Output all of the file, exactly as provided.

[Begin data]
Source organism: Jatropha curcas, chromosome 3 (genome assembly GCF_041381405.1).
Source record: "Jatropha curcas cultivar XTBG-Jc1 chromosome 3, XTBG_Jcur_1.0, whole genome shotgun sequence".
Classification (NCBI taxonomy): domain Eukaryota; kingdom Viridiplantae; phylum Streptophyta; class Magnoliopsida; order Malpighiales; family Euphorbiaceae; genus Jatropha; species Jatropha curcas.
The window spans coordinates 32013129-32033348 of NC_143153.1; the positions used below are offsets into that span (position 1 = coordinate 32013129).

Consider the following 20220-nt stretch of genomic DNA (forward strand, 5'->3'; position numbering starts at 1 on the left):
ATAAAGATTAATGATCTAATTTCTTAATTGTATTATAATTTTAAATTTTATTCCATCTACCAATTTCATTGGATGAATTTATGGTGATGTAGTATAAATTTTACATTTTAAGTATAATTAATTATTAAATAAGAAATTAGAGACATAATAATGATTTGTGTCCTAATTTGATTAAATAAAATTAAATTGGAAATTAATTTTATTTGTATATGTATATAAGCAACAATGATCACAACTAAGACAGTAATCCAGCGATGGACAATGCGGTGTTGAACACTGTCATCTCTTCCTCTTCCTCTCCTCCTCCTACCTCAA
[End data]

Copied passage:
Source organism: Jatropha curcas, chromosome 3 (genome assembly GCF_041381405.1).
Source record: "Jatropha curcas cultivar XTBG-Jc1 chromosome 3, XTBG_Jcur_1.0, whole genome shotgun sequence".
Classification (NCBI taxonomy): domain Eukaryota; kingdom Viridiplantae; phylum Streptophyta; class Magnoliopsida; order Malpighiales; family Euphorbiaceae; genus Jatropha; species Jatropha curcas.
The window spans coordinates 32013129-32033348 of NC_143153.1; the positions used below are offsets into that span (position 1 = coordinate 32013129).

Consider the following 20220-nt stretch of genomic DNA (forward strand, 5'->3'; position numbering starts at 1 on the left):
ATAAAGATTAATGATCTAATTTCTTAATTGTATTATAATTTTAAATTTTATTCCATCTACCAATTTCATTGGATGAATTTATGGTGATGTAGTATAAATTTTACATTTTAAGTATAATTAATTATTAAATAAGAAATTAGAGACATAATAATGATTTGTGTCCTAATTTGATTAAATAAAATTAAATTGGAAATTAATTTTATTTGTATATGTATATAAGCAACAATGATCACAACTAAGACAGTAATCCAGCGATGGACAATGCGGTGTTGAACACTGTCATCTCTTCCTCTTCCTCTCCTCCTCCTACCTCAA